Tuesday, March 10, 2009

Vegetables and Berries and Flowers and More!

That's what I want in this new garden I'm starting! :-)

But if you know me, you know that all of that is waaaay too ambitious! ;-)

I'm *trying* to stay rooted in reality, but my hopes and dreams keep pushing my imagination forward...

Anyway, yesterday driving around on my bus route, I noticed bags of leaves at the street in front of one house. That got me thinking about the garden. So between routes, I stopped and picked up two bags and came home and started working on the new garden.

Let me back up...

Last Fall (October, I think), I paced off an area in the back yard and I laid down a heavy plastic tarp. I secured it with tent stakes and some large rocks. All this because I refused to kill the grass with harmful chemicals! Boyfriend thinks I'm slightly nutty, and he may be right, but I just don't want to go the chemical route. He pointed out that it would be way faster and much less trouble.

Blah, blah, blah. Whatever.

You know which one I did. :-)

Here's a picture of the 16' x 8' section that I put the tarp on:

The stuff on top is just a bit of fencing Boyfriend took down shortly after the tarp was placed, and he didn't know what else to do with it.

Well, yesterday, it was *sooo* gorgeous (weather-wise) that I decided to take up the tarp and start to prep the earth. I laid the fencing stuff up against Boyfriend's shop 'cause I didn't really know what else to do with it. :-P

(I may leave it there forever.)

Here's the strip with the tarp taken off, and note the fencing up against the shop:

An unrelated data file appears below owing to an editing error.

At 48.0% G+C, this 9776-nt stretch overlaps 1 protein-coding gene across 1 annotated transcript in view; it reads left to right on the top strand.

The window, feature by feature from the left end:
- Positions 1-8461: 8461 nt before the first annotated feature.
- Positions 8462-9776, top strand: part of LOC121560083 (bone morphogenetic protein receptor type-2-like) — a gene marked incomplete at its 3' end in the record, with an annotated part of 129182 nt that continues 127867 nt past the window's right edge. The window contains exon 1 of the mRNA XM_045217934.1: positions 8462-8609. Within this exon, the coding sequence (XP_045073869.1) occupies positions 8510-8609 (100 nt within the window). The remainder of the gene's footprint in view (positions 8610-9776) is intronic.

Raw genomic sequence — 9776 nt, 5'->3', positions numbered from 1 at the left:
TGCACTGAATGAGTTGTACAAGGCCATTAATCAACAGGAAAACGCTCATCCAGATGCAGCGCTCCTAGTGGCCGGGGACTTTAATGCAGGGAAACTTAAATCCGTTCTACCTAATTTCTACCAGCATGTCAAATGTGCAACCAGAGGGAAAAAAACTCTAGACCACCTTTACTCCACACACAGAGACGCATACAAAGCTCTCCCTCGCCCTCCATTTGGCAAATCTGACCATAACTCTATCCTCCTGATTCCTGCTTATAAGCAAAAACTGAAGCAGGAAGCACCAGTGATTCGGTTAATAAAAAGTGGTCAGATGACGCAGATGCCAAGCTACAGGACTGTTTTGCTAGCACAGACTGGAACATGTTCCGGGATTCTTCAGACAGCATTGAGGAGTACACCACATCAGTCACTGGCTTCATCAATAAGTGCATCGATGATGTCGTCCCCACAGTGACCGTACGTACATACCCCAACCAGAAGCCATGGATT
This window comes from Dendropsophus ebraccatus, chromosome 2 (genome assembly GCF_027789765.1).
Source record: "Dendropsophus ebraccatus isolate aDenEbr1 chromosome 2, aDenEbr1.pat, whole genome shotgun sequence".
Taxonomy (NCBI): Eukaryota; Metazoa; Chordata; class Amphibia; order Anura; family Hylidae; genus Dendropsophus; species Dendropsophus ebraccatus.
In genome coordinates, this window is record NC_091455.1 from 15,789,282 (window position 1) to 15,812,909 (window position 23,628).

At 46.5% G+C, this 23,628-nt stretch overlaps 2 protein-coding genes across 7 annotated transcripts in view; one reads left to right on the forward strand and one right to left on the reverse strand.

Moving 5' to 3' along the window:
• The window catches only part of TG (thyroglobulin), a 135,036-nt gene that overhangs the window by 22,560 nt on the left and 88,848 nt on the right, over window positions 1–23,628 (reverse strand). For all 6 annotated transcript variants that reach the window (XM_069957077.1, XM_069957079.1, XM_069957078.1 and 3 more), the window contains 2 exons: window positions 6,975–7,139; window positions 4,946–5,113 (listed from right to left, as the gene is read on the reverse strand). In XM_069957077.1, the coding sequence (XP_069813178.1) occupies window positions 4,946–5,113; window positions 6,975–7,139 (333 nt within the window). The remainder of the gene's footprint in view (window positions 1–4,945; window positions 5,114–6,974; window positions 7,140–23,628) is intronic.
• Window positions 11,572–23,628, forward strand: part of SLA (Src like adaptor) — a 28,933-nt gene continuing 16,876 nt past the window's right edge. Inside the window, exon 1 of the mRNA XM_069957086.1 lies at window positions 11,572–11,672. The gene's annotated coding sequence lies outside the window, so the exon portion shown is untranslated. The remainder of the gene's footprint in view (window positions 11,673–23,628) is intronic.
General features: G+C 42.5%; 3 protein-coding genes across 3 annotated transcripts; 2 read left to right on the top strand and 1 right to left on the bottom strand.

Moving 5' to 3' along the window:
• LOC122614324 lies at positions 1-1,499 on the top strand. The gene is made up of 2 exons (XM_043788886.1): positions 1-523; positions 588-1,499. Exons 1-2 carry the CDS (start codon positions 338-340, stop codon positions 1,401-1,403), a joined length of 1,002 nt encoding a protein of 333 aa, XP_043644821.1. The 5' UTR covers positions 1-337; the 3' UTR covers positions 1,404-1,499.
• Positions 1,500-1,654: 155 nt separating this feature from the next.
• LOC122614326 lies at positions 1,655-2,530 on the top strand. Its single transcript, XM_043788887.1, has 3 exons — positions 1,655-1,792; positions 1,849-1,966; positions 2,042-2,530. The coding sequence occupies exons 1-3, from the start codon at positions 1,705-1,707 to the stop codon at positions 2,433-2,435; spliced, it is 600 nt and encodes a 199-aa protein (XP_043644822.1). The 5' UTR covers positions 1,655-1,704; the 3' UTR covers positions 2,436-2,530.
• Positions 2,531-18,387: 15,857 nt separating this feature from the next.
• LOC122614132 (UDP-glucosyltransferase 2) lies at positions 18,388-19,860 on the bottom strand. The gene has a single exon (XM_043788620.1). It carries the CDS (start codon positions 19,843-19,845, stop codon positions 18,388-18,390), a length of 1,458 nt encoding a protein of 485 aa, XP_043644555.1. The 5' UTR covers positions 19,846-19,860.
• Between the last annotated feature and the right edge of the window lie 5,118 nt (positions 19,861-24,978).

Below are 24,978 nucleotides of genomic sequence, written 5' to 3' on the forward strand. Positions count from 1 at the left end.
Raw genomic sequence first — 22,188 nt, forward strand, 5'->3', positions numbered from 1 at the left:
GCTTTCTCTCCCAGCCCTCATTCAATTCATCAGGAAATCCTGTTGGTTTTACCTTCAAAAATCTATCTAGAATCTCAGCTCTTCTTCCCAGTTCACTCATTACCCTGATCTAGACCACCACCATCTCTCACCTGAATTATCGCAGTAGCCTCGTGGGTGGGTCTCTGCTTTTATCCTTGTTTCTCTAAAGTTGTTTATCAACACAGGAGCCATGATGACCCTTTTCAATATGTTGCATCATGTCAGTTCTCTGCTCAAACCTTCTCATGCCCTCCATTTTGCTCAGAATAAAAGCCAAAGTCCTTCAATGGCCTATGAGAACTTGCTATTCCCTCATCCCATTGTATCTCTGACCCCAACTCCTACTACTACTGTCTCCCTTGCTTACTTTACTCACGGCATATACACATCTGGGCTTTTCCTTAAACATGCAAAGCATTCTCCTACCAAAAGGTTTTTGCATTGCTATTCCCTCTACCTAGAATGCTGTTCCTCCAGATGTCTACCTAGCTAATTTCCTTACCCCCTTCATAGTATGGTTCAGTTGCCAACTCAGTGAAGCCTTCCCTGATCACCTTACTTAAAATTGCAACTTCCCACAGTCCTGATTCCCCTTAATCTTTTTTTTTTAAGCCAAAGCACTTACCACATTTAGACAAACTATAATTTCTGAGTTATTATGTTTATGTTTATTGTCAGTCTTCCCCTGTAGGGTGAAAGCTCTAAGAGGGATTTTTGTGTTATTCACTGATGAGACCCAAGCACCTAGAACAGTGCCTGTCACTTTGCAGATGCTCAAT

(Also note my lovely assistant.) :-)

I couldn't believe how bad it smelled under that tarp! It was worse than musty!

Anyway, here are the bags of mostly pin oak leaves.

(Again, my lovely assistant.) :-)

Okay, these next couple of pictures may not be too good. I just hope my explanations help. lol

A long while back, I read about this technique for turning the dirt. It went something like this:

Dig a hole that's about 12 inches square. Put that dirt aside.

Dig a hole directly beside the first hole that's also 12 inches square, putting that dirt in the first hole.

Repeat, putting the dirt from the hole into the hole you just previously dug, until you get to the last hole. Then take the dirt from the very first hole and put it into the very last hole. This way, you have turned all of the dirt without requiring a wheelbarrow or tarp to lug around a bunch of dirt.

So that's what I started doing, since I do *not* have a tiller.

Here's the first hole:

Before I put the dirt from the next hole into the first hole, I added the leaves:
Then I put dirt from hole #2 into hole #1:

Then prepared hole #3, put that dirt into hole #2:

And etcetera... Until I had two columns done!

Pitiful "farmer" that I am (not), this took me almost an hour!

Then I had to go take a shower and wash my hair in preparation for the evening bus run.

I didn't have the time nor inclination to get back out there today.

...maybe tomorrow...?

But I did go to the grocery store and picked up a few things, so I'm not totally useless today! :-)

1 comment:

  1. I think your doing a wonderful job - Would you like to come and do mine? Great ideas. If you have no other use for your picket fencing. Try a latus for some beans or flowers. Can't wait to see pictures of the successful garden.